Last Vestige Of Facebook's Crypto Project Shuts Down On September 1

Last Vestige Of Facebook’s Crypto Project Shuts Down On September 1

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Meta plans to shut down its Novi digital wallet on September 1, just eleven months after the company formerly known as Facebook launched.

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The company announced the upcoming shutdown on Novi’s website, notifying customers that “the Novi pilot is ending soon” and will no longer be available after that date.

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Meta said Novi users should withdraw their remaining sale from their Novi accounts before the shutdown date. People can either transfer their remaining balance to their bank account or withdraw the digital funds in cash, if applicable, the company said.

Novi users won’t be able to access their accounts after September 1, which means they won’t be able to retrieve account information like their transaction history.

The company released Novi last October in a so-called beta, or test, version with the help of cryptocurrency exchange Coinbase. Coinbase acted as Meta’s “custodial partner” on the project, providing digital storage and security technology to help the Novi app secure people’s funds, the crypto exchange said in an October release. business blog post.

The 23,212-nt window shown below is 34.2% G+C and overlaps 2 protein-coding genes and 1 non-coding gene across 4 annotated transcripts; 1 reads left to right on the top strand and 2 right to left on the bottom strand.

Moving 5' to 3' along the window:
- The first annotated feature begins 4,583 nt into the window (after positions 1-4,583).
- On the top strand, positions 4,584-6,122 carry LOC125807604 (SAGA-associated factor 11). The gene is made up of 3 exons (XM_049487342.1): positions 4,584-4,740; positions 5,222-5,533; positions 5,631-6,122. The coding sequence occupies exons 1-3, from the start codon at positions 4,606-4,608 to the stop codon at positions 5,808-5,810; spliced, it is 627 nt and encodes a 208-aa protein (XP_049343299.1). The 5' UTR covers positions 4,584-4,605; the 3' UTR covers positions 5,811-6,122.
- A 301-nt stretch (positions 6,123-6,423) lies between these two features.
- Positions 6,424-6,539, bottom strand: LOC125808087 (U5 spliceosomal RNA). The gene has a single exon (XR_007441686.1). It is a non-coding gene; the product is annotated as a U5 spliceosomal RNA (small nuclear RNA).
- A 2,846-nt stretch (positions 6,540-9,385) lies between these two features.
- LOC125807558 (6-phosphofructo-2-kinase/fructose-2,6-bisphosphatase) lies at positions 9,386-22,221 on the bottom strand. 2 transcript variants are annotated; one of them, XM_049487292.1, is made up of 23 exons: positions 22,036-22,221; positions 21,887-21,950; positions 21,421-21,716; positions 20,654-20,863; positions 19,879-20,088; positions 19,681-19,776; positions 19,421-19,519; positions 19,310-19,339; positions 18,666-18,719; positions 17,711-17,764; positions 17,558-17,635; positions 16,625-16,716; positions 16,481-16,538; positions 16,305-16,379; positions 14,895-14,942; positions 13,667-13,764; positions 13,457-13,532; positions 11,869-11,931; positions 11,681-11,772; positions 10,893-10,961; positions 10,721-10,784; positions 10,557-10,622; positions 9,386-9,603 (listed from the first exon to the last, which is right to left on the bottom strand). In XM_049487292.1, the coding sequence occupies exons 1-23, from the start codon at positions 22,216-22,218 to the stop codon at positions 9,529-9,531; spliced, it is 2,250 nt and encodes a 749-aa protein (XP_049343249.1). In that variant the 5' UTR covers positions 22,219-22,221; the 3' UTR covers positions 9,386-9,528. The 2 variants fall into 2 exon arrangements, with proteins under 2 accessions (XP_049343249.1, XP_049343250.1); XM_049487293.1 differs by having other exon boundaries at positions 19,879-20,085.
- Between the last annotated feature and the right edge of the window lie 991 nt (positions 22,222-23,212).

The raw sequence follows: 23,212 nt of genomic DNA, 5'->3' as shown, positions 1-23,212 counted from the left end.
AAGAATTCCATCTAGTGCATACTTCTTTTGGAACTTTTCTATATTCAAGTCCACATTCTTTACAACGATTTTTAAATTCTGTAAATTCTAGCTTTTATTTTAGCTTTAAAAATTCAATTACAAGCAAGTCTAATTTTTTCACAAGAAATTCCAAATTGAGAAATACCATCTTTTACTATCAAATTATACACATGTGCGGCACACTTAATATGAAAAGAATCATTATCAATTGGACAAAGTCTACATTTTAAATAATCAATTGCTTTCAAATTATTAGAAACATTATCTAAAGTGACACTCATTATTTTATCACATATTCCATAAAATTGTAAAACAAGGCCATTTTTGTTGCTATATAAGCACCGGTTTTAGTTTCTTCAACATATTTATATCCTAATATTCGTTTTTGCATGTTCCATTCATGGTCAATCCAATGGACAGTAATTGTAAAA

At the time, Meta promoted Novi as an easy way for people to send and receive money using the Paxos Dollar, or USDP, stablecoin cryptocurrency. At one point, Meta planned to issue and accept the Diem cryptocurrency, which was backed by a Facebook-led association, in conjunction with the Novi wallet.

However, the Diem cryptocurrency project, overseen by the Meta-backed Diem Association, came under intense scrutiny from regulators, leading to its demise. Project lead David Marcus announced his departure from Facebook last November. In January, crypto-enabled bank Silvergate purchased all intellectual property and assets associated with Diem from the Diem Association, a major setback for Meta.

“While we gave positive feedback on the network design, it became clear from our dialogue with federal regulators that the project could not proceed,” Diem CEO Stuart Levey said in a statement. a press release at the time. “As a result, the best course of action was to sell the Diem Group assets, as we did today at Silvergate.”

Since then, stablecoins have come under scrutiny amid a broader cryptocurrency market downturn. May’s collapse of the UST, which lost its peg to the dollar, worried investors and regulators that certain types of stablecoins might not have the support to buy them back in the event of price action.

Meta shares were flat after hours trading at $160.00.

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